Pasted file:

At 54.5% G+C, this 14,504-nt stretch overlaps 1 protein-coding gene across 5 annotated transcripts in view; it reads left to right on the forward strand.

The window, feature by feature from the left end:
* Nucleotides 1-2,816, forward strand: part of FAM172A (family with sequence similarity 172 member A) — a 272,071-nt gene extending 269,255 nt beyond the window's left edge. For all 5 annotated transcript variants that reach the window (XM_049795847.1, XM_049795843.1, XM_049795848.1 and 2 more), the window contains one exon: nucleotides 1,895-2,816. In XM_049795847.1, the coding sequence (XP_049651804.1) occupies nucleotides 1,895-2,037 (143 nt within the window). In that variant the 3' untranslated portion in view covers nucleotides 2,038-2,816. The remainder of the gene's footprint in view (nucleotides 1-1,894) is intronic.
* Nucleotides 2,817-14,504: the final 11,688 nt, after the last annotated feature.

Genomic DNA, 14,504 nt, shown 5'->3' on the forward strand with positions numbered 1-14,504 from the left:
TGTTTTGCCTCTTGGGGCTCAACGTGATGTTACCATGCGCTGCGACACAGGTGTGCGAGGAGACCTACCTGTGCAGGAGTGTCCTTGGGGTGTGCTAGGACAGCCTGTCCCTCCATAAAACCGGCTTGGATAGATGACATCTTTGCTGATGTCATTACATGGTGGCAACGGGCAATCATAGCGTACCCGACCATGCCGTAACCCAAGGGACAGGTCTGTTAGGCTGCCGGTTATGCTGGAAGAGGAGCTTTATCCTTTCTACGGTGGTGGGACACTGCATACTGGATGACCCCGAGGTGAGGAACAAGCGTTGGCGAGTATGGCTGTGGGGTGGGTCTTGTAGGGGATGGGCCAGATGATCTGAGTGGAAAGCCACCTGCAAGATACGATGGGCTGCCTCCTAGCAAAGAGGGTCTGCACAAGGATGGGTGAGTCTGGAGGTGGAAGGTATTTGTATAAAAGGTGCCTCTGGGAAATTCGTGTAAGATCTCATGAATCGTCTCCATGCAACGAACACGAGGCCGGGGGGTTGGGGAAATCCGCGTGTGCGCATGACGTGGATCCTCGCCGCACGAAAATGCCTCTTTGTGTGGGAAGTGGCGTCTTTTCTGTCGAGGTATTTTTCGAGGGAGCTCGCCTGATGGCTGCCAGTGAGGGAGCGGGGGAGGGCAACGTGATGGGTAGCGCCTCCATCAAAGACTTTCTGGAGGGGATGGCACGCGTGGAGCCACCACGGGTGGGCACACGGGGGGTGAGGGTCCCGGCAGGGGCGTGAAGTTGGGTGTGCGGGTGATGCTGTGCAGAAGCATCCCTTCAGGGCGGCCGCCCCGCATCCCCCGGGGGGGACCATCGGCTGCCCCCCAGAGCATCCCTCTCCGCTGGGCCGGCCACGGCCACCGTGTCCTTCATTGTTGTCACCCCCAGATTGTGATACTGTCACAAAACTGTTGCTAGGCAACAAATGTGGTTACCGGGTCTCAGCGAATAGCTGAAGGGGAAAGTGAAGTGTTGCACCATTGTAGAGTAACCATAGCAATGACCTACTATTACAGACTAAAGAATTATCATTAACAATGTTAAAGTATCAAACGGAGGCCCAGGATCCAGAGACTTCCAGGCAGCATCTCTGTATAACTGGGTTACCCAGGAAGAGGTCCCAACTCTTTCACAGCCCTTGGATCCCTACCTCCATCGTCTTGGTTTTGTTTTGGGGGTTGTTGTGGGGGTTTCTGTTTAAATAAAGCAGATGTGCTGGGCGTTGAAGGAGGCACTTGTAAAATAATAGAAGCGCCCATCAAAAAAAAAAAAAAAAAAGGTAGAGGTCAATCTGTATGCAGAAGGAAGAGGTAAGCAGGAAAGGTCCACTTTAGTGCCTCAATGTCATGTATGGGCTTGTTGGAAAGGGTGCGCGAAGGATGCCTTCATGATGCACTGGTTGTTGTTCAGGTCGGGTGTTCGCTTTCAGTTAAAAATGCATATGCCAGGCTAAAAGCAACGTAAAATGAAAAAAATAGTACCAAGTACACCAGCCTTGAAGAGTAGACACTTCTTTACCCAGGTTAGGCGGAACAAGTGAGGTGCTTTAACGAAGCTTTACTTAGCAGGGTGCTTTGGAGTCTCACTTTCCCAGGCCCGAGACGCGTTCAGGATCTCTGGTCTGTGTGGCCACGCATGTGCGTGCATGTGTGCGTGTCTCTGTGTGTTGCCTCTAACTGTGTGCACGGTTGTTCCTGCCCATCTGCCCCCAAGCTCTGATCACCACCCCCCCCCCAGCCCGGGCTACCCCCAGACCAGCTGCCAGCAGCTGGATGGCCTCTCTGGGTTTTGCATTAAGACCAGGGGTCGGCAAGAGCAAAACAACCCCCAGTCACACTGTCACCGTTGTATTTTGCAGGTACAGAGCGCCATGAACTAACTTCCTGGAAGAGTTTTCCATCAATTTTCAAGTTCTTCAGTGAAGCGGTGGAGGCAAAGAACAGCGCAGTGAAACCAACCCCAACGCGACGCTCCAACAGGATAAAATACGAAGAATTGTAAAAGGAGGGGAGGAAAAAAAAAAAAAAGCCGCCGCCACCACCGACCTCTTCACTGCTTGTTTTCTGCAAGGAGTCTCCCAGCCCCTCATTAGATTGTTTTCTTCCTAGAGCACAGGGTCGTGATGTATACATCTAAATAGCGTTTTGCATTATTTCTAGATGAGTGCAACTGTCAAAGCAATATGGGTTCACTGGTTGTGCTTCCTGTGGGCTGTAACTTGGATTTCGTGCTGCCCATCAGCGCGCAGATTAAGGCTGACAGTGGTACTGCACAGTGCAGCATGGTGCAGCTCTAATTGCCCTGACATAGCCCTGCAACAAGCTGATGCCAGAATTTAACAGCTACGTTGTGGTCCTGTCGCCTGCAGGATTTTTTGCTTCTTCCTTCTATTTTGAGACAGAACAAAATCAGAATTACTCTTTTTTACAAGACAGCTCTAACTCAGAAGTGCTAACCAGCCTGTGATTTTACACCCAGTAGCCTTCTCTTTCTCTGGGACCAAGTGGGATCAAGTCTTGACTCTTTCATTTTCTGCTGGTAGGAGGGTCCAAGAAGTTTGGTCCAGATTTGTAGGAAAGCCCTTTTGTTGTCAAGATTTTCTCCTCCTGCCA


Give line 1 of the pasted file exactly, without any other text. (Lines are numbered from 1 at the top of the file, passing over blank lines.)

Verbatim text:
At 54.5% G+C, this 14,504-nt stretch overlaps 1 protein-coding gene across 5 annotated transcripts in view; it reads left to right on the forward strand.